INN: How have you seen this impact things on an international level?
MK: What I always look at is there are close to 8 billion people in the world, and only half of them right now have internet. Only 2 to 3 billion of them have phones. We have really found that the countries that have internet for the majority of their population and those that are well advanced in technology also have access to games and, therefore, have much deeper penetration.
But if you look at the rate of growth in parts of the world that are getting access to the internet, it keeps on growing. I think, one day, we might have 60 to 70 percent of the world’s population with internet and phones, so gaming will only continue to grow as more of the world has access to these technologies.
INN: How has Enthusiast Gaming risen to its success, including being publicly listed more recently? Can you tell me more about your story?
MK: We started off private, and really the truth is we weren’t even a company at the time. It grew out of a hobby, I was a big gamer since I was six years old. I found out the first big gaming website, IGN, had message boards. When I was 13, I signed up and I was all excited to find that there were other people who were really into gaming, the same as me.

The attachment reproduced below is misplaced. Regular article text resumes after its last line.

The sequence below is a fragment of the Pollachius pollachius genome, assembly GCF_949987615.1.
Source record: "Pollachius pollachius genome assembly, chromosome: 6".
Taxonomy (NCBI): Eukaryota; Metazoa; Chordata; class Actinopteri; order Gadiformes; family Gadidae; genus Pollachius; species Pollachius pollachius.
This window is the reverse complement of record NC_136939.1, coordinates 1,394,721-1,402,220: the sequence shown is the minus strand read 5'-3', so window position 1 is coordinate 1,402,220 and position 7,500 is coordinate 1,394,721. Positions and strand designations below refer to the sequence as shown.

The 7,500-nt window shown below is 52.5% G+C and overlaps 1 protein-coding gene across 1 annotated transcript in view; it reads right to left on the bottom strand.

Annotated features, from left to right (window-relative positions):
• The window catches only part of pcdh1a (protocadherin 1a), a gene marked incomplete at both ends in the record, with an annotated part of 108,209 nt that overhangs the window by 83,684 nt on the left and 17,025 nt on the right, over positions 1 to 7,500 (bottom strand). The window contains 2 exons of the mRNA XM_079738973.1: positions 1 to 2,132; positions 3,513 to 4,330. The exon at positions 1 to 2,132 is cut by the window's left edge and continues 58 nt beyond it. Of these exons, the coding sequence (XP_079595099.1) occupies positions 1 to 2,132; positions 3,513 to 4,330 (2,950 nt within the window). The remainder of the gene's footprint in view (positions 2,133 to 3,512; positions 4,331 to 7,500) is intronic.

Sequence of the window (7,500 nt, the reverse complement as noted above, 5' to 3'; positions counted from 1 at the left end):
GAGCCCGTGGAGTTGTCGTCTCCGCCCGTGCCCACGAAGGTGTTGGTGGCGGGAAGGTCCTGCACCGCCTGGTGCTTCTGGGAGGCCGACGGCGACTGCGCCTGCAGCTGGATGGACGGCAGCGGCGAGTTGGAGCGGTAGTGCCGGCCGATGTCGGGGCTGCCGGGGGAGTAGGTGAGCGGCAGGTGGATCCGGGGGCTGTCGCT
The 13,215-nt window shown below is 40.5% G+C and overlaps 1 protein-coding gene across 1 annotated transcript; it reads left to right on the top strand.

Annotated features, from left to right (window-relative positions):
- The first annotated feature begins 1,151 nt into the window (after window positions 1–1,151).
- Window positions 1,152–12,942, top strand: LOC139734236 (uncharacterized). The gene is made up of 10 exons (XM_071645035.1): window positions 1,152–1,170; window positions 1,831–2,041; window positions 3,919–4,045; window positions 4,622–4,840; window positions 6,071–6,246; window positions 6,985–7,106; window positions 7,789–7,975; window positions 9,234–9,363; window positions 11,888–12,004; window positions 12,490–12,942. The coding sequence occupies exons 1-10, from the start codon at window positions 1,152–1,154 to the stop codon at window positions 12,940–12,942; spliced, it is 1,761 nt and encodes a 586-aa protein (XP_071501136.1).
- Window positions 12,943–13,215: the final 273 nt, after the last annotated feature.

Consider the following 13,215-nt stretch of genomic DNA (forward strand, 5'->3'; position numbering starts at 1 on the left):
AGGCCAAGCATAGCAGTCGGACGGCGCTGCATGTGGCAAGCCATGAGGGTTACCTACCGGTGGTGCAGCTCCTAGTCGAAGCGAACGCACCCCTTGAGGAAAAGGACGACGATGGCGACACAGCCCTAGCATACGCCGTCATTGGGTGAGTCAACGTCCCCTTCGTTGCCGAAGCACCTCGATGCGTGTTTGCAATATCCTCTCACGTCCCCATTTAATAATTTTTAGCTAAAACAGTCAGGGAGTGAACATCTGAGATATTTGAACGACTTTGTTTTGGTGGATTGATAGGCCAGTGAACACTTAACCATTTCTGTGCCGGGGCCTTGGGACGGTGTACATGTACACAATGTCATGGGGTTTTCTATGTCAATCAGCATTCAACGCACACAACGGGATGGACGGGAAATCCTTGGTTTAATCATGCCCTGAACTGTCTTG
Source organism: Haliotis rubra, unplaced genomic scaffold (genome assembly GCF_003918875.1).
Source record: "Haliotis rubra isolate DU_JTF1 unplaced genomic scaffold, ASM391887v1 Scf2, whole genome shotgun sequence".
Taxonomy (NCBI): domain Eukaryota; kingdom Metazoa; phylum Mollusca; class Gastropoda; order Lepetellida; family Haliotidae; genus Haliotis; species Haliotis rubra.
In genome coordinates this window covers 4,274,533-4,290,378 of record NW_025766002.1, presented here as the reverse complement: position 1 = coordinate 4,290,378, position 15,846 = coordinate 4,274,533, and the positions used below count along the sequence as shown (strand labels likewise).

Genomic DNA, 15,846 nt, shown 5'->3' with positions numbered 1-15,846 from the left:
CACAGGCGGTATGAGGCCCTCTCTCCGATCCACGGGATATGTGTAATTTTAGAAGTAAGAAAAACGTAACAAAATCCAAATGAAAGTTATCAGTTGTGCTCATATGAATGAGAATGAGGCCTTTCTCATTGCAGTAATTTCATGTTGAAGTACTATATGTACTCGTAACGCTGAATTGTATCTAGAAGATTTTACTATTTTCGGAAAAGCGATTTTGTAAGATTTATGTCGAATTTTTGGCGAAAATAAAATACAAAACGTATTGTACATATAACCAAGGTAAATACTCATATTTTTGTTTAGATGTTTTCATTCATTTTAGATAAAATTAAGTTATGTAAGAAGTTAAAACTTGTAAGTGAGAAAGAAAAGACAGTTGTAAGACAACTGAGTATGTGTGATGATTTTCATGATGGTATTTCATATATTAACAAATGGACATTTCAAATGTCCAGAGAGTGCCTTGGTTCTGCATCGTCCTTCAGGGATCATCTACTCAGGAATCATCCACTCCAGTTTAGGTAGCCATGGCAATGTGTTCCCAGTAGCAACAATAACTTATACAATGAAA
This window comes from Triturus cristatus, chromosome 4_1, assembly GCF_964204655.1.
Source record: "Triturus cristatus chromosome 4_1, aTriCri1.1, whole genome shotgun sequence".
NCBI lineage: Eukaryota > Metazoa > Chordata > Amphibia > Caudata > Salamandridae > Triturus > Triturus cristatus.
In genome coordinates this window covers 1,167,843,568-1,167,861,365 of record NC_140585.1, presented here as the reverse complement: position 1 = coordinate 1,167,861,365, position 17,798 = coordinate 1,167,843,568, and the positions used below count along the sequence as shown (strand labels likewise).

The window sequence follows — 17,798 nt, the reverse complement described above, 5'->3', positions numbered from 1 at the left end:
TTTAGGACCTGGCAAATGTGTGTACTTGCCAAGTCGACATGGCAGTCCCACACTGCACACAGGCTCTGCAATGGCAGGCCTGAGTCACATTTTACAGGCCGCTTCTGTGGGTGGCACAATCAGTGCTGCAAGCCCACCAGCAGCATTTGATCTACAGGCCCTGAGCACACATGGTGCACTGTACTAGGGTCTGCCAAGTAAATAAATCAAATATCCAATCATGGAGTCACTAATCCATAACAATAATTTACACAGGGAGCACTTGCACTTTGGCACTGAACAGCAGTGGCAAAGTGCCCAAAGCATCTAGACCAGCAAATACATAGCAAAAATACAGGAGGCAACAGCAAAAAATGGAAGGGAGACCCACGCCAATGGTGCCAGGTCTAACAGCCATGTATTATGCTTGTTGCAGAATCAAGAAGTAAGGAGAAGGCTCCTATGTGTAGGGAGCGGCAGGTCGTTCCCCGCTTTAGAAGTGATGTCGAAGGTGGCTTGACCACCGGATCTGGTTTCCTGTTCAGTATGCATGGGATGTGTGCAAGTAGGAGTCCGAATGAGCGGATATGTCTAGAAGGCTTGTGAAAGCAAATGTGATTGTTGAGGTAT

We talked and debated and discussed and I made a lot of friends. I was on there, just as a hobby in between my actual gaming, until 2011. In September 2011, I decided to leave the IGN forums and make my own blog. Within a short amount of time, we had millions of users coming to the site. I had about 70 people within the community who were really good at writing who just loved to post content on the front page of the site and it became a community-led and community-created website.
In 2015, I was trying to figure out, “How do I make money from these websites?” We had to find a way to pay the bills. The way that we bootstrapped the company was through putting on gaming events. My very first event was July 2014 at the Madison Avenue Pub in Toronto, a local pub where we had about 100 people come and pay C$20 to participate and play.
Eventually we had to get a larger space so we moved to a university. Then it grew even larger so we moved to a convention space where we had 1,700 participants.